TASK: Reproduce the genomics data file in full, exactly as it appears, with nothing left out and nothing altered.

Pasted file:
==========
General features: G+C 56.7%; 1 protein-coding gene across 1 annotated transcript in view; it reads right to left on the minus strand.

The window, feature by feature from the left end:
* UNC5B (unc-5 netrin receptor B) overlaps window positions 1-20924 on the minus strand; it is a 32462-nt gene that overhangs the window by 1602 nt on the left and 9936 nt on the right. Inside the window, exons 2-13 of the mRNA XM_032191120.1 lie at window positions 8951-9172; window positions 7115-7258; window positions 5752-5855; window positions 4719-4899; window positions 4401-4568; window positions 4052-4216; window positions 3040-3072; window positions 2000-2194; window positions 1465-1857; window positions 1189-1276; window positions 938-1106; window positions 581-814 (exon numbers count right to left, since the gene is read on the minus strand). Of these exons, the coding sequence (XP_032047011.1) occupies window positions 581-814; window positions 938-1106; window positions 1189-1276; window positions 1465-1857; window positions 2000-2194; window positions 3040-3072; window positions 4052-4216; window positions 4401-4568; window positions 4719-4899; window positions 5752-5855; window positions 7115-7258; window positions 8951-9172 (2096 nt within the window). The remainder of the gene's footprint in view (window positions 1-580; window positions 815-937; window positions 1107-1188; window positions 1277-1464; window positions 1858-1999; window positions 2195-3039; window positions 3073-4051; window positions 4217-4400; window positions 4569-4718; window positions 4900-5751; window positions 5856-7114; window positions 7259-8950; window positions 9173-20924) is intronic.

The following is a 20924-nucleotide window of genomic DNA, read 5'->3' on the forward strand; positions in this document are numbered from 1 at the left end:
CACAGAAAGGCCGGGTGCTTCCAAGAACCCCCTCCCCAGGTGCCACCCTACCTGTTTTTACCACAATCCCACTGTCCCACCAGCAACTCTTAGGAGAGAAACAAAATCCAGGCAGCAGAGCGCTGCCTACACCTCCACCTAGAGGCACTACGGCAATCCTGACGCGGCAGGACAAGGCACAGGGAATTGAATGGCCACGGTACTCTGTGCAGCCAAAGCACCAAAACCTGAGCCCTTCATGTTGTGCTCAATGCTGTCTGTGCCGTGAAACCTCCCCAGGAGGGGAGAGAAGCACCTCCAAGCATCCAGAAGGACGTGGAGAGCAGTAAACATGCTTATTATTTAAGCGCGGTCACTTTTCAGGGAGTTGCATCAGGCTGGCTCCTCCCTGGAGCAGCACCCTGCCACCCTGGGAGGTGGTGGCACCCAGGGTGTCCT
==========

General features: G+C 56.7%; 1 protein-coding gene across 1 annotated transcript in view; it reads right to left on the minus strand.

The window, feature by feature from the left end:
* UNC5B (unc-5 netrin receptor B) overlaps window positions 1-20924 on the minus strand; it is a 32462-nt gene that overhangs the window by 1602 nt on the left and 9936 nt on the right. Inside the window, exons 2-13 of the mRNA XM_032191120.1 lie at window positions 8951-9172; window positions 7115-7258; window positions 5752-5855; window positions 4719-4899; window positions 4401-4568; window positions 4052-4216; window positions 3040-3072; window positions 2000-2194; window positions 1465-1857; window positions 1189-1276; window positions 938-1106; window positions 581-814 (exon numbers count right to left, since the gene is read on the minus strand). Of these exons, the coding sequence (XP_032047011.1) occupies window positions 581-814; window positions 938-1106; window positions 1189-1276; window positions 1465-1857; window positions 2000-2194; window positions 3040-3072; window positions 4052-4216; window positions 4401-4568; window positions 4719-4899; window positions 5752-5855; window positions 7115-7258; window positions 8951-9172 (2096 nt within the window). The remainder of the gene's footprint in view (window positions 1-580; window positions 815-937; window positions 1107-1188; window positions 1277-1464; window positions 1858-1999; window positions 2195-3039; window positions 3073-4051; window positions 4217-4400; window positions 4569-4718; window positions 4900-5751; window positions 5856-7114; window positions 7259-8950; window positions 9173-20924) is intronic.

The following is a 20924-nucleotide window of genomic DNA, read 5'->3' on the forward strand; positions in this document are numbered from 1 at the left end:
CACAGAAAGGCCGGGTGCTTCCAAGAACCCCCTCCCCAGGTGCCACCCTACCTGTTTTTACCACAATCCCACTGTCCCACCAGCAACTCTTAGGAGAGAAACAAAATCCAGGCAGCAGAGCGCTGCCTACACCTCCACCTAGAGGCACTACGGCAATCCTGACGCGGCAGGACAAGGCACAGGGAATTGAATGGCCACGGTACTCTGTGCAGCCAAAGCACCAAAACCTGAGCCCTTCATGTTGTGCTCAATGCTGTCTGTGCCGTGAAACCTCCCCAGGAGGGGAGAGAAGCACCTCCAAGCATCCAGAAGGACGTGGAGAGCAGTAAACATGCTTATTATTTAAGCGCGGTCACTTTTCAGGGAGTTGCATCAGGCTGGCTCCTCCCTGGAGCAGCACCCTGCCACCCTGGGAGGTGGTGGCACCCAGGGTGTCCT